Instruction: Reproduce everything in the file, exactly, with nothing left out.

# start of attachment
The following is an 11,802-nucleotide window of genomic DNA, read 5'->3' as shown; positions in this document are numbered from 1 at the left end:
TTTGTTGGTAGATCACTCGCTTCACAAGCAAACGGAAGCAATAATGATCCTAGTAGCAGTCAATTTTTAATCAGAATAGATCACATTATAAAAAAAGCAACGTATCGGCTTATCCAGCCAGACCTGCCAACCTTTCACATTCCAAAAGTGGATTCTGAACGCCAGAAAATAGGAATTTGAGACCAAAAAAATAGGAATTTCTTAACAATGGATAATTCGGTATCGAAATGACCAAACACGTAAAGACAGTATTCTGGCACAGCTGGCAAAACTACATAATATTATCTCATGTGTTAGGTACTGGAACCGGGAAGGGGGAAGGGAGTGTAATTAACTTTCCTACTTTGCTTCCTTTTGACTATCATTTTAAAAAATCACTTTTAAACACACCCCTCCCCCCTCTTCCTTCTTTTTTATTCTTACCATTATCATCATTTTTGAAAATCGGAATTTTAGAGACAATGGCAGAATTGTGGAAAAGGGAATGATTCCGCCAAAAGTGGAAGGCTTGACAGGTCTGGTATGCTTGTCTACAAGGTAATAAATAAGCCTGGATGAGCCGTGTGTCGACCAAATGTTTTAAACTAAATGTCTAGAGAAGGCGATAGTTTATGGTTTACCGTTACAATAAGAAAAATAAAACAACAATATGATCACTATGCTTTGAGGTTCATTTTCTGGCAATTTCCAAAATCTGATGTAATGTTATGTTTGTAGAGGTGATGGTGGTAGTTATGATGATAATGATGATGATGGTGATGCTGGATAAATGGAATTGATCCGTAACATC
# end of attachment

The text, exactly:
The following is an 11,802-nucleotide window of genomic DNA, read 5'->3' as shown; positions in this document are numbered from 1 at the left end:
TTTGTTGGTAGATCACTCGCTTCACAAGCAAACGGAAGCAATAATGATCCTAGTAGCAGTCAATTTTTAATCAGAATAGATCACATTATAAAAAAAGCAACGTATCGGCTTATCCAGCCAGACCTGCCAACCTTTCACATTCCAAAAGTGGATTCTGAACGCCAGAAAATAGGAATTTGAGACCAAAAAAATAGGAATTTCTTAACAATGGATAATTCGGTATCGAAATGACCAAACACGTAAAGACAGTATTCTGGCACAGCTGGCAAAACTACATAATATTATCTCATGTGTTAGGTACTGGAACCGGGAAGGGGGAAGGGAGTGTAATTAACTTTCCTACTTTGCTTCCTTTTGACTATCATTTTAAAAAATCACTTTTAAACACACCCCTCCCCCCTCTTCCTTCTTTTTTATTCTTACCATTATCATCATTTTTGAAAATCGGAATTTTAGAGACAATGGCAGAATTGTGGAAAAGGGAATGATTCCGCCAAAAGTGGAAGGCTTGACAGGTCTGGTATGCTTGTCTACAAGGTAATAAATAAGCCTGGATGAGCCGTGTGTCGACCAAATGTTTTAAACTAAATGTCTAGAGAAGGCGATAGTTTATGGTTTACCGTTACAATAAGAAAAATAAAACAACAATATGATCACTATGCTTTGAGGTTCATTTTCTGGCAATTTCCAAAATCTGATGTAATGTTATGTTTGTAGAGGTGATGGTGGTAGTTATGATGATAATGATGATGATGGTGATGCTGGATAAATGGAATTGATCCGTAACATC